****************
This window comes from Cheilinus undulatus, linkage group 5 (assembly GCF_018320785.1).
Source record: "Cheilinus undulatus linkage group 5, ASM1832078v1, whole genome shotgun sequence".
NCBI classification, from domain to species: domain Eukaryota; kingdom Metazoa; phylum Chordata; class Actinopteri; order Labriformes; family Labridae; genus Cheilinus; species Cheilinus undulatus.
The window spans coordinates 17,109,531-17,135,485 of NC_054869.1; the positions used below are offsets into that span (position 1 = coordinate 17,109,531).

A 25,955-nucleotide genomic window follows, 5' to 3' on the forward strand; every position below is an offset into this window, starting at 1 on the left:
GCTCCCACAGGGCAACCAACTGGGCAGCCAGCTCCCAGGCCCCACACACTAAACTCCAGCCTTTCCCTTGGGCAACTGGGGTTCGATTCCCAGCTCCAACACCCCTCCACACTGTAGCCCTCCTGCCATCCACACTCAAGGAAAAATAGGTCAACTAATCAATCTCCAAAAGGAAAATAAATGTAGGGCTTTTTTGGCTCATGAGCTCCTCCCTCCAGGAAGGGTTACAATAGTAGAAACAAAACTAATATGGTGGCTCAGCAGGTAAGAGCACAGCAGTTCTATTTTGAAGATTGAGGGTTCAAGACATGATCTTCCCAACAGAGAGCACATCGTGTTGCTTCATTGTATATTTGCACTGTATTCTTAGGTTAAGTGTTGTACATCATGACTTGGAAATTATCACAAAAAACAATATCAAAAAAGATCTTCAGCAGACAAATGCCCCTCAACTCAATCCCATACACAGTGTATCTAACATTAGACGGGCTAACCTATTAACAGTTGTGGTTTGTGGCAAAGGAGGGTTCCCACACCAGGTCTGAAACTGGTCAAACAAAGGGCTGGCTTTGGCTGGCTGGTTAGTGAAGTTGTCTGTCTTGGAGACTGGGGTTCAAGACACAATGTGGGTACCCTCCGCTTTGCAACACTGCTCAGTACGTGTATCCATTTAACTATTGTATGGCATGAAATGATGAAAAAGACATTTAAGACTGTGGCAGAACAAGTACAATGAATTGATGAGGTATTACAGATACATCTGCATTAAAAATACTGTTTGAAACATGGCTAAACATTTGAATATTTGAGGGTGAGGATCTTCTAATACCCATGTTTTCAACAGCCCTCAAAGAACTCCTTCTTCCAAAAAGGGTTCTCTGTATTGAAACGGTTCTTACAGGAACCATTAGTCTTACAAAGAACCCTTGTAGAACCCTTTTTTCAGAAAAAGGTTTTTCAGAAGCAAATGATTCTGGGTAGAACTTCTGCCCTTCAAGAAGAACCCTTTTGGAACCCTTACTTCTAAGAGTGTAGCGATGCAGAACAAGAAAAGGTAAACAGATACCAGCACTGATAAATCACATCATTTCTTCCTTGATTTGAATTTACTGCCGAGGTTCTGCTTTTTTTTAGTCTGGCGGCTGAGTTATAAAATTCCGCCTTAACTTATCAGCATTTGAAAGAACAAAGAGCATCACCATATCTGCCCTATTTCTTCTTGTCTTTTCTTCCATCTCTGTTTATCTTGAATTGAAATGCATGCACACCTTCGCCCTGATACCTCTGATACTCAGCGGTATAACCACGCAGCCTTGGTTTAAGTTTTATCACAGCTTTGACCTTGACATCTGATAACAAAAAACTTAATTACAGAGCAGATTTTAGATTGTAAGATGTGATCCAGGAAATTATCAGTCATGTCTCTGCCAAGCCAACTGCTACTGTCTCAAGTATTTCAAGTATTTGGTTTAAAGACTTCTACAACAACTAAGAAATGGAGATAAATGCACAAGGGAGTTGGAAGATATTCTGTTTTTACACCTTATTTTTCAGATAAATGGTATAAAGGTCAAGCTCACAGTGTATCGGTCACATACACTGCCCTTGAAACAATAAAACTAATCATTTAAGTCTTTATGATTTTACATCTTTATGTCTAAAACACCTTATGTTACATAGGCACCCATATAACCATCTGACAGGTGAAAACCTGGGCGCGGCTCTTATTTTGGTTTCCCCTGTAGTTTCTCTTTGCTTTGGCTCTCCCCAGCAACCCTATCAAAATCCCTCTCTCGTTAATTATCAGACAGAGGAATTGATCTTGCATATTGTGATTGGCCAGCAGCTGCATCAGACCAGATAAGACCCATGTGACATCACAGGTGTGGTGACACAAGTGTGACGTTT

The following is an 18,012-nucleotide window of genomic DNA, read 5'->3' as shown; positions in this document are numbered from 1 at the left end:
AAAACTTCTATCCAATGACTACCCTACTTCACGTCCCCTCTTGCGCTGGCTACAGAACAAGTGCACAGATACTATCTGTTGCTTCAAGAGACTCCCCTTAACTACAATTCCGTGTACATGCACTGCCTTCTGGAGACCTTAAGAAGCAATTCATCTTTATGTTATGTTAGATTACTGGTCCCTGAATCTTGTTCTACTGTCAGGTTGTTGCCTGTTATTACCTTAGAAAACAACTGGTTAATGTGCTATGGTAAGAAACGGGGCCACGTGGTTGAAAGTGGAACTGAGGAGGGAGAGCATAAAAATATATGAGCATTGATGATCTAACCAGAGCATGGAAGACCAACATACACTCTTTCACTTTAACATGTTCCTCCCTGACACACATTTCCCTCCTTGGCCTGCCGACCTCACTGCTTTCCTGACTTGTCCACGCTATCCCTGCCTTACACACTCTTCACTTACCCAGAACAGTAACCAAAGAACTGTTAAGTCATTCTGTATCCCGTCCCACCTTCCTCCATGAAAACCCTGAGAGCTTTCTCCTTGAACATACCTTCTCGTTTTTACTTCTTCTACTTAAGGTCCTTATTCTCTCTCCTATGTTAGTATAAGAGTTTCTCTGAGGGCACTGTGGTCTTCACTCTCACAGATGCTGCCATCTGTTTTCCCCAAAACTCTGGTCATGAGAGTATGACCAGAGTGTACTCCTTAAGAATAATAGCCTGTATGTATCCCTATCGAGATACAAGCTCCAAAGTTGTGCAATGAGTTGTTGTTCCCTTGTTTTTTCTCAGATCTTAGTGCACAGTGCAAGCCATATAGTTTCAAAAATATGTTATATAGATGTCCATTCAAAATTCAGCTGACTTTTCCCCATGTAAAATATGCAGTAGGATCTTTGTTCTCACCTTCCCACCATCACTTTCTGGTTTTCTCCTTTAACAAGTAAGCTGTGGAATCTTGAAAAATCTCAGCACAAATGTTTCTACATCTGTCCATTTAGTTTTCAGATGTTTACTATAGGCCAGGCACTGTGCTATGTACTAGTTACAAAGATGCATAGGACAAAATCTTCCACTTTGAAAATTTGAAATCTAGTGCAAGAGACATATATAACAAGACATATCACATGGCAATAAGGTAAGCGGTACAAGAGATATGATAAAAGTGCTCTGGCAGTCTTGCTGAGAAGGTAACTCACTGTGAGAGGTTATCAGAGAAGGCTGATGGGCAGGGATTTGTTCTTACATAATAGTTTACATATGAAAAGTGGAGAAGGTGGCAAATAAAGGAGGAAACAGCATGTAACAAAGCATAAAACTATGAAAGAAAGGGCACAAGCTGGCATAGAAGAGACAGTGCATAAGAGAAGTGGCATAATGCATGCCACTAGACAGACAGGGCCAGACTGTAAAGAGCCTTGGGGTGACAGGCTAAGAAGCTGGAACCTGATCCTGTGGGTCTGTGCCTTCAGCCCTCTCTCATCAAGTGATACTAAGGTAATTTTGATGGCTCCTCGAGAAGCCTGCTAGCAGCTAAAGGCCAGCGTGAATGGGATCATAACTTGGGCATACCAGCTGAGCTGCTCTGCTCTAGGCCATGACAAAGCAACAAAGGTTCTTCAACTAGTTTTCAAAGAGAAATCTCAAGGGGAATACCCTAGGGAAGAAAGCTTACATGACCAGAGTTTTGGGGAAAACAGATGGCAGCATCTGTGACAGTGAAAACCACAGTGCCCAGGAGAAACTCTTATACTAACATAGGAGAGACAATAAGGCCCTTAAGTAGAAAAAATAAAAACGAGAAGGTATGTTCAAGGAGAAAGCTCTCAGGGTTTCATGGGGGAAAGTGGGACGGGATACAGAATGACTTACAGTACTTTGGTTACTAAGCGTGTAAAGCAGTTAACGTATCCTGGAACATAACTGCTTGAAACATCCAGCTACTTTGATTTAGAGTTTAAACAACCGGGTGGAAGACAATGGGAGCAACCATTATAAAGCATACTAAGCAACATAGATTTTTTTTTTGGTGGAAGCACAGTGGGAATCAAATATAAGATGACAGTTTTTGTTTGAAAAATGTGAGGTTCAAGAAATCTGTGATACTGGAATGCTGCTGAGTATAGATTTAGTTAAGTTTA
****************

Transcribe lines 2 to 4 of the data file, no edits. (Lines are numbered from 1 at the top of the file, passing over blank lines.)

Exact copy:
Source record: "Cheilinus undulatus linkage group 5, ASM1832078v1, whole genome shotgun sequence".
NCBI classification, from domain to species: domain Eukaryota; kingdom Metazoa; phylum Chordata; class Actinopteri; order Labriformes; family Labridae; genus Cheilinus; species Cheilinus undulatus.
The window spans coordinates 17,109,531-17,135,485 of NC_054869.1; the positions used below are offsets into that span (position 1 = coordinate 17,109,531).